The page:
And I’m thinking my run might be up.

Maybe it is burnout or that it’s just time for a change. Both are likely true. Next week marks 9 years at one place, which is unbelievable to me since when I was hired, I thought this was a 3-5 year job. Sure, life has thrown its fair share of curve balls my way and the job has changed a lot from when I first started. And my place of employment is at a huge transition point too, which isn’t feeling as exciting as I think it probably could be to me if I felt like this is where I need to be or if  the work felt challenging like it did before.

I cannot even remember all the museum jobs I’ve applied for, phone/Skype/in-person interviewed at, and mostly felt disappointed about in some way over the past 2 years. With the exception of a few that would have been exciting only because they would have involved a big move, I knew pretty quickly that I didn’t want the jobs. That lack of interest, dedication, and enthusiasm was likely clear to the people interviewing me too.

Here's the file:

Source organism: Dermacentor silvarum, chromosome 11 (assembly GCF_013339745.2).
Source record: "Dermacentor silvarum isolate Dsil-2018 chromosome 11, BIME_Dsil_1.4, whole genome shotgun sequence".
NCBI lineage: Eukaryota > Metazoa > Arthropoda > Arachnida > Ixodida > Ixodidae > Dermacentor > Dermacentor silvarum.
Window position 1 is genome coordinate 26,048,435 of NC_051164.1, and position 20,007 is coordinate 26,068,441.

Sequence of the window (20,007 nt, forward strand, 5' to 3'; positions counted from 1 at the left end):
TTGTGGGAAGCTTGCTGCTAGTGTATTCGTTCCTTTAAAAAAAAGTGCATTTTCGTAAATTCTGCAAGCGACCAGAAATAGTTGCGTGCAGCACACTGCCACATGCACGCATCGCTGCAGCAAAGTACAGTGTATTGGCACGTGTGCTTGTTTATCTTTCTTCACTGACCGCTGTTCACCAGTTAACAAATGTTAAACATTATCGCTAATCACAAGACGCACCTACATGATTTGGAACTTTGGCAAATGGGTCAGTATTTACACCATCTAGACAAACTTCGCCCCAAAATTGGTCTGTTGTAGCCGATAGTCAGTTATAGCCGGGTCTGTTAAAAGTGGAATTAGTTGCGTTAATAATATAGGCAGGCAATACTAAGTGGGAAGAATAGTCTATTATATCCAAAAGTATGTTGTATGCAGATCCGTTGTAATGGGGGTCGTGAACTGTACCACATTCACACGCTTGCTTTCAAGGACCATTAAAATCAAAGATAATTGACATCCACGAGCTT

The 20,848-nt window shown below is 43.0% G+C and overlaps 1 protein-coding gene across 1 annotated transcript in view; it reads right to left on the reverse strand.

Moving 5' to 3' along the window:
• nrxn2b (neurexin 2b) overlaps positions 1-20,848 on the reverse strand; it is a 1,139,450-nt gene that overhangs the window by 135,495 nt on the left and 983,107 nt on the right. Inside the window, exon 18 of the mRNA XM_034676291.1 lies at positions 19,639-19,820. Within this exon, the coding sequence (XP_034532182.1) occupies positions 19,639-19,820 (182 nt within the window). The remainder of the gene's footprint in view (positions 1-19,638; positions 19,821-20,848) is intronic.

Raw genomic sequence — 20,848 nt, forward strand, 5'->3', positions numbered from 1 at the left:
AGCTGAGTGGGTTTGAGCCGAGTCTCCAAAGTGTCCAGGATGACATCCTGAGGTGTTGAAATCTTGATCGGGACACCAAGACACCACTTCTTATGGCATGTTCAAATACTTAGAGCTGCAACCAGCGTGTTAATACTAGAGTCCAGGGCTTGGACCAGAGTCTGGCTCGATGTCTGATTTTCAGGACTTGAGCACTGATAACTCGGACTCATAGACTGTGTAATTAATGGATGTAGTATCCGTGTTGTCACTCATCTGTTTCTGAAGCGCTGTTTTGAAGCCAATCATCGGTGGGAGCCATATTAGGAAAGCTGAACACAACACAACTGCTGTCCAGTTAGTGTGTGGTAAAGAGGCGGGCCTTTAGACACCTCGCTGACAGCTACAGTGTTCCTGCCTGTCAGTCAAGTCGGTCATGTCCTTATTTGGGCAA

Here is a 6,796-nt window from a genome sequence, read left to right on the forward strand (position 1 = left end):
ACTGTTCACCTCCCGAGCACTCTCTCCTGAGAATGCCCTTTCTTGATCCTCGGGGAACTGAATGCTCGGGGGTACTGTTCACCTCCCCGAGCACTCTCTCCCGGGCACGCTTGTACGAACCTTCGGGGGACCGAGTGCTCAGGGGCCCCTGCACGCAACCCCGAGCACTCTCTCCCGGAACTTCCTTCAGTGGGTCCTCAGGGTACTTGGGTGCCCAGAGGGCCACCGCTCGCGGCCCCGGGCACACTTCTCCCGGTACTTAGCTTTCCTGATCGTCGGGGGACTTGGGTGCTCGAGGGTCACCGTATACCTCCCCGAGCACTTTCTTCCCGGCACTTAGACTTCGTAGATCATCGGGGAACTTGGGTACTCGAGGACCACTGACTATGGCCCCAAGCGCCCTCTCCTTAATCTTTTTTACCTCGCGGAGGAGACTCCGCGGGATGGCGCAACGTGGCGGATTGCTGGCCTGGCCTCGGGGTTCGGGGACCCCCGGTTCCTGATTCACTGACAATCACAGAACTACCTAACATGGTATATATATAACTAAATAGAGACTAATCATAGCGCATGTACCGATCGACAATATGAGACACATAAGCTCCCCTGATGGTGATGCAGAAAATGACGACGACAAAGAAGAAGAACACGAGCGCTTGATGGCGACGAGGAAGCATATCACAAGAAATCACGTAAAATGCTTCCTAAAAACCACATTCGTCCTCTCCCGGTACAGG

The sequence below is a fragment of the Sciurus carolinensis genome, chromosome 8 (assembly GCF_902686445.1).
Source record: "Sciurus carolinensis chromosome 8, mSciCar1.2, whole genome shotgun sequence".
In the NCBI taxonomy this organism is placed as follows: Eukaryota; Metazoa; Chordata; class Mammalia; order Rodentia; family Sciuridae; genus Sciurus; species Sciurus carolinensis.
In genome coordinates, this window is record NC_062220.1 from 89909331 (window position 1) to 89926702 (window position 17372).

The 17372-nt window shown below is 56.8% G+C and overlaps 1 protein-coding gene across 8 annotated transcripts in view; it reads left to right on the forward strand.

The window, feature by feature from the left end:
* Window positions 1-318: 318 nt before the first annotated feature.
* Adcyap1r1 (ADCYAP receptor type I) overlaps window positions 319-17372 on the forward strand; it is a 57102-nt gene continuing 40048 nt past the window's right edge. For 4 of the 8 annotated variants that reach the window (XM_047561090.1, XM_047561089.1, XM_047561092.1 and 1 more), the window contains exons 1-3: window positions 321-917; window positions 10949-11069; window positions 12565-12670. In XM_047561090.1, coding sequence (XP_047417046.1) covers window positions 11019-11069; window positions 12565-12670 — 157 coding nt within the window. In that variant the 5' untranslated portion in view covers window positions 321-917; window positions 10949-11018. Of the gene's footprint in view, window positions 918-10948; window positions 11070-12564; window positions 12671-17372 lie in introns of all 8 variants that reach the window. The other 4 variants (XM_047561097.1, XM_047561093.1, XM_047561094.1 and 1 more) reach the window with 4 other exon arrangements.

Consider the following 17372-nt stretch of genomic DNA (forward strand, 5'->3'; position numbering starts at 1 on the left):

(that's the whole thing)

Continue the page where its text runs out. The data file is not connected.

A few times I’ve started down the road of “doing the work” to figure out what could be next and I actually settled on the idea of writing full-time. I spent a good portion of the past few years trying to build a client base and writing interesting things in various places. But what I found about myself is that while writing for other people comes easily, I don’t have the “hustle” aspect required to make a freelance career to bring in the money I need. While I have the discipline to get the work done, I don’t have the drive for networking, selling myself/products, or pushing for that “next big thing.” I love to write and found that writing for other people was leaving me with almost no creative fuel to write for myself, either in my journal, here, or on my short story and novel ideas.